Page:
Deorphanizing aGPCRs

More than two thirds of aGPCRs are orphan and due to their interesting expression profiles and roles in development, inflammation and cancer we will use in vitro approaches to discover their cognate ligands. First, we will develop feasible robust assays to detect their minuscule signaling to downstream second messengers or transcription factors. Then we will expand our assays to high-throughput formats and will screen available compound libraries.

Awards and Affiliations

  • 2019: Early Career Award in Translational and Clinical Pharmacology (ASPET)
  • 2012: Fellows Award for Research Excellence (FARE 2013) from the National Institutes of Health, MD, USA
  • 2010: Young Investigators Award of the Federation of European Pharmacological Societies (EPHAR)
  • 2008: Young Investigators Award of the Austrian Pharmacological Society (APHAR)
  • 2007-2010: Ph.D. fellowship from Medical University of Graz, Austria
  • 1999-2005: Fellowship for Exceptional Talents from Ministry of Science, Research and Technology of Iran

Grants and Contracts

  • Parathyroid Tumor Clonal Status as a Biomarker in Primary Hyperparathyroidism, R01, NCI (Co-Investigator)

  • PhRMA Foundation Research Starter Grant in Translational Medicine and Therapeutics (PI)

  • American Cancer Society Institutional Research Grant (PI)

Professional Activity

  • American Society for Pharmacology and Experimental Therapeutics (ASPET)
  • Associate Member of Program in Oncology, Hormone Responsive Cancers, University of Maryland Marlene and Stewart Greenebaum Comprehensive Cancer Center
  • Program in Molecular and Structural Biology, University of Maryland Marlene and Stewart Greenebaum Comprehensive Cancer Center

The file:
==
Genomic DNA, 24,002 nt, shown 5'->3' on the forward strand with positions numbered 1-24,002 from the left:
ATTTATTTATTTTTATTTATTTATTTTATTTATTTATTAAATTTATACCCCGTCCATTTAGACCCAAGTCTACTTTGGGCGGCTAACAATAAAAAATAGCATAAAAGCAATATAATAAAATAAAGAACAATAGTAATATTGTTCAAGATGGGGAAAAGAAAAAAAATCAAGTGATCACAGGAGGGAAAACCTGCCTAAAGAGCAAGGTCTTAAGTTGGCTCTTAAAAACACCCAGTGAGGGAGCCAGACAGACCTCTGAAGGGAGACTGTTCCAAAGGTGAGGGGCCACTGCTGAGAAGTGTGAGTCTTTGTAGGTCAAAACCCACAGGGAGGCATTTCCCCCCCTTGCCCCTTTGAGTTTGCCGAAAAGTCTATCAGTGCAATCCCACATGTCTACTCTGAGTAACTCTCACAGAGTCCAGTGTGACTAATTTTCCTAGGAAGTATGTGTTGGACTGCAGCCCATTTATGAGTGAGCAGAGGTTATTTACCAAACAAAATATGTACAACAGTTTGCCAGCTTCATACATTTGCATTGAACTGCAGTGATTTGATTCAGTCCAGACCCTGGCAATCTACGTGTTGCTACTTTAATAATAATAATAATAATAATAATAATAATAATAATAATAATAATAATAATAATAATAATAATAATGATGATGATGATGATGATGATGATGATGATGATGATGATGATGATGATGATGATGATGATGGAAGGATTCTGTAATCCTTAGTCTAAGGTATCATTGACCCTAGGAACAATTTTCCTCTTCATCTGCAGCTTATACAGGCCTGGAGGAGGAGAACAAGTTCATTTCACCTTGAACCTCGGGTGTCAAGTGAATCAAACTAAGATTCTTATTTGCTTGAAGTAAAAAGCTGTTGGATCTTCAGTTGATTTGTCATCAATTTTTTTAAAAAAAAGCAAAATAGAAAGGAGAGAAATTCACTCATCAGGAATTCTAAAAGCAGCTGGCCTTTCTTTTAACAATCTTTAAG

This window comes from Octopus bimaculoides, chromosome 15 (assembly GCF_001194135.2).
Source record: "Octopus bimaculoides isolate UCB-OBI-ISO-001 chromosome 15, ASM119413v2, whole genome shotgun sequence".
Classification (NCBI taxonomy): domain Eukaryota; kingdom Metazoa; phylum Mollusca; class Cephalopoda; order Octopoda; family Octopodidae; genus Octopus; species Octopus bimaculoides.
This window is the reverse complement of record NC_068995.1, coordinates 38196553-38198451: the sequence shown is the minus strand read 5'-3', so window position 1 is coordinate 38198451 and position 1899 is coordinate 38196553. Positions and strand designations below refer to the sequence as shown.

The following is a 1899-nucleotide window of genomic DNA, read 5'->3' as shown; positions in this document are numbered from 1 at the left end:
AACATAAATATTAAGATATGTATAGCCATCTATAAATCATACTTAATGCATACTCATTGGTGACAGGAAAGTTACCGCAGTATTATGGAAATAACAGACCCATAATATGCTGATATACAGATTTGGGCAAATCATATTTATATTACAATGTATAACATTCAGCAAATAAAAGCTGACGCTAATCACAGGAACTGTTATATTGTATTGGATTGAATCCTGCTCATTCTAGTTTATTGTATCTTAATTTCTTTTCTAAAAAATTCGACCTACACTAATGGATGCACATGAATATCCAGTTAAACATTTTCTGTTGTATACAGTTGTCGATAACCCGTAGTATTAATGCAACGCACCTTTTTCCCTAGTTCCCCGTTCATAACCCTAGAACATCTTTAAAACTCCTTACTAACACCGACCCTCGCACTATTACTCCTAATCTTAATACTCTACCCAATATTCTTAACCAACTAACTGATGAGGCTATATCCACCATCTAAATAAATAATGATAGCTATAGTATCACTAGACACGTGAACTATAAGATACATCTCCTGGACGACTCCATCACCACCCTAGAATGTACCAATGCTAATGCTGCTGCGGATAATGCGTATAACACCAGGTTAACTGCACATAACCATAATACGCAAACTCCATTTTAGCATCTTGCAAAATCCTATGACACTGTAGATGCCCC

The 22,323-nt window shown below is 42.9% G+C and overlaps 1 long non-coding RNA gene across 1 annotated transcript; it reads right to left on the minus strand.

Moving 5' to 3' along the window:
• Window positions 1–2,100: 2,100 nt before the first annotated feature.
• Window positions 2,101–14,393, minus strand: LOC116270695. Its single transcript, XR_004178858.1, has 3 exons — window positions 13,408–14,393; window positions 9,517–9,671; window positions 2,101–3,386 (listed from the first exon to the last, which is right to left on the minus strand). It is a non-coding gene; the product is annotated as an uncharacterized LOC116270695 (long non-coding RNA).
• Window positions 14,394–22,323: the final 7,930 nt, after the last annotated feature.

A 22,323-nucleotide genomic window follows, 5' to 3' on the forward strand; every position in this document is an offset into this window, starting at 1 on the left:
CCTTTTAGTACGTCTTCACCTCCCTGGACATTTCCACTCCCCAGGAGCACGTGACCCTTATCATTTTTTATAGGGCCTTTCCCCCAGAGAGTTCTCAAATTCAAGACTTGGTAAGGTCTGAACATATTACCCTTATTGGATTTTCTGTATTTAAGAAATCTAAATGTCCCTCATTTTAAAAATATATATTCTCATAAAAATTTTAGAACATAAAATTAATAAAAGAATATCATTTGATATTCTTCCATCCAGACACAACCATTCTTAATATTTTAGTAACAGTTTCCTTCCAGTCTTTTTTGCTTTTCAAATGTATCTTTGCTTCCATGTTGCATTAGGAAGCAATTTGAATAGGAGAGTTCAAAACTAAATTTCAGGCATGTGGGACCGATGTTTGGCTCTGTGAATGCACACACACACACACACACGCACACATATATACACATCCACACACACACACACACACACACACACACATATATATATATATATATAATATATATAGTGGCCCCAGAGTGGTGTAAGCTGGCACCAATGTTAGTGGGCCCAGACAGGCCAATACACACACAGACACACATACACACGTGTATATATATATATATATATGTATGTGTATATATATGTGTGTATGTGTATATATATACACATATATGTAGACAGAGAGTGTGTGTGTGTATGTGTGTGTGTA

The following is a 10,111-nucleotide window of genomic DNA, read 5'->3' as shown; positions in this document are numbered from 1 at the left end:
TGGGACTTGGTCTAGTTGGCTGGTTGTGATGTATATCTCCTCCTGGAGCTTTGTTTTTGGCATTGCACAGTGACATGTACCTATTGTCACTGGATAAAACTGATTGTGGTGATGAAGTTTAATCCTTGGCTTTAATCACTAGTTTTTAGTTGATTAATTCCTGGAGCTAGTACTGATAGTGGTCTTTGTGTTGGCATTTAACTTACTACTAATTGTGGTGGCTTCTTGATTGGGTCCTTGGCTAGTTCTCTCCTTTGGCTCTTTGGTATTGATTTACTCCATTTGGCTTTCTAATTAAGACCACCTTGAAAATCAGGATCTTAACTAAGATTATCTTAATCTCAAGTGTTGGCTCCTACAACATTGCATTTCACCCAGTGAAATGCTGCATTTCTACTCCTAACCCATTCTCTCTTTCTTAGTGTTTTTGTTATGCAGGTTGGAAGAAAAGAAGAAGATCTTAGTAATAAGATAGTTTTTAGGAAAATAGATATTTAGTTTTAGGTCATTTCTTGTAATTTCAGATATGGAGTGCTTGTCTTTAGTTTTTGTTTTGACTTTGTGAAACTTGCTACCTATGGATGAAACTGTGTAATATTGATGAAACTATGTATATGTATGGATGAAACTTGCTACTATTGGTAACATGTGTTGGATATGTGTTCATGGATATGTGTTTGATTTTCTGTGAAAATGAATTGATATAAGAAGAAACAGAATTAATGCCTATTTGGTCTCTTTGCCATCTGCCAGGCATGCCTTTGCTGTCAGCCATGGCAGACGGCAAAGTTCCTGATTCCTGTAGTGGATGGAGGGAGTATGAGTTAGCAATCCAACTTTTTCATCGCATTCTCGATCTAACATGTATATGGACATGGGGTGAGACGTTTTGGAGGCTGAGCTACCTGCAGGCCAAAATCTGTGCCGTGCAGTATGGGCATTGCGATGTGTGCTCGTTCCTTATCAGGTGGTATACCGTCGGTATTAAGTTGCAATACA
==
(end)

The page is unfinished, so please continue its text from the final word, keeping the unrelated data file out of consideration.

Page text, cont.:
• Member of Adhesion-GPCR Consortium

Lab Techniques and Equipment

Equipment 

  • Inverted microscope equipped with: encoded motorized stage, tile-scanning/stitching, cMOS 16.25 megapixels color/monochrome camera
  • Automated cell counter
  • Multimode microplate reader (Fluorescence, Absorbance, Luminescence, Fluorescence Polarization, Time-Resolved FRET with liquid handling)

 

In vitro Techniques

  • FLIPR intracellular calcium release assay in 96- and 384-well formats
  • cAMP and IP-One HTRF assays
  • Reporter gene luciferase assays
  • MAPK, Small GTPases assays
  • Gene cloning, qPCR
  • Immunofluorescence (IF), Immunohistochemistry (IHC)
  • Bright field, Fluorescence and Confocal microscopy on slides and 96-well format with quantitative analysis packages

 

In vivo/Ex vivo Techniques

  • Mouse Model of Primary Hyperparathyroidism
  • Acute and Chronic Mouse Models of Asthma
  • Live Precision-Cut Lung Slices/Contraction assay

Links of Interest

  • GPCRdb offers reference data and easy-to-use web tools and diagrams for a multidisciplinary audience investigating GPCR function, drug design or evolution: http://gpcrdb.org/
  • The Adhesion-GPCR Consortium: http://www.adhesiongpcr.org/
  • CASRdb is dedicated to serving the Internet community by providing information on published mutations and polymorphisms of the calcium-sensing receptor (CASR): http://www.casrdb.mcgill.ca/
  • The world's largest and most comprehensive resource for exploring the impact of somatic mutations in human cancer: https://cancer.sanger.ac.uk/cosmic/
  • A comprehensive, high-quality and freely accessible resource of protein sequence and functional information: http://www.uniprot.org/